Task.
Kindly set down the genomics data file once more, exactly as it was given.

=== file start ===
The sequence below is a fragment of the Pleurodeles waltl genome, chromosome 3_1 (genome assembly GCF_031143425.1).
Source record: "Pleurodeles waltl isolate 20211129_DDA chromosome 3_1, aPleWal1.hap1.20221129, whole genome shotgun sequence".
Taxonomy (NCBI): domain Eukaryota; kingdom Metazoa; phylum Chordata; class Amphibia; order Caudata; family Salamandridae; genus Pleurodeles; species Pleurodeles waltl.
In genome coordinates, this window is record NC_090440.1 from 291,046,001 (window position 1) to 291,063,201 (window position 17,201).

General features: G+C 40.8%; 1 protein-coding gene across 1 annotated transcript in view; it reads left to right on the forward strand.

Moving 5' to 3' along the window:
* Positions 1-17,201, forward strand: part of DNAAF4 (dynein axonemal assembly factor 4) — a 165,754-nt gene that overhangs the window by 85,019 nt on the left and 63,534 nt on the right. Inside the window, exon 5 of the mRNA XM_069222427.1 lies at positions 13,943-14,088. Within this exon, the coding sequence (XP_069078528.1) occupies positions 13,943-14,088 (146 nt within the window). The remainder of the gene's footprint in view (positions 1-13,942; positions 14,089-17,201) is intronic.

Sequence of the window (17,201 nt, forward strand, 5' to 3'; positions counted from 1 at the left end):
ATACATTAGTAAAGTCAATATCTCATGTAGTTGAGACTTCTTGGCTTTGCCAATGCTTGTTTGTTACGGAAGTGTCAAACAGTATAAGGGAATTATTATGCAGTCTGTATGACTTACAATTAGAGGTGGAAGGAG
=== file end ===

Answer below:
The sequence below is a fragment of the Pleurodeles waltl genome, chromosome 3_1 (genome assembly GCF_031143425.1).
Source record: "Pleurodeles waltl isolate 20211129_DDA chromosome 3_1, aPleWal1.hap1.20221129, whole genome shotgun sequence".
Taxonomy (NCBI): domain Eukaryota; kingdom Metazoa; phylum Chordata; class Amphibia; order Caudata; family Salamandridae; genus Pleurodeles; species Pleurodeles waltl.
In genome coordinates, this window is record NC_090440.1 from 291,046,001 (window position 1) to 291,063,201 (window position 17,201).

General features: G+C 40.8%; 1 protein-coding gene across 1 annotated transcript in view; it reads left to right on the forward strand.

Moving 5' to 3' along the window:
* Positions 1-17,201, forward strand: part of DNAAF4 (dynein axonemal assembly factor 4) — a 165,754-nt gene that overhangs the window by 85,019 nt on the left and 63,534 nt on the right. Inside the window, exon 5 of the mRNA XM_069222427.1 lies at positions 13,943-14,088. Within this exon, the coding sequence (XP_069078528.1) occupies positions 13,943-14,088 (146 nt within the window). The remainder of the gene's footprint in view (positions 1-13,942; positions 14,089-17,201) is intronic.

Sequence of the window (17,201 nt, forward strand, 5' to 3'; positions counted from 1 at the left end):
ATACATTAGTAAAGTCAATATCTCATGTAGTTGAGACTTCTTGGCTTTGCCAATGCTTGTTTGTTACGGAAGTGTCAAACAGTATAAGGGAATTATTATGCAGTCTGTATGACTTACAATTAGAGGTGGAAGGAG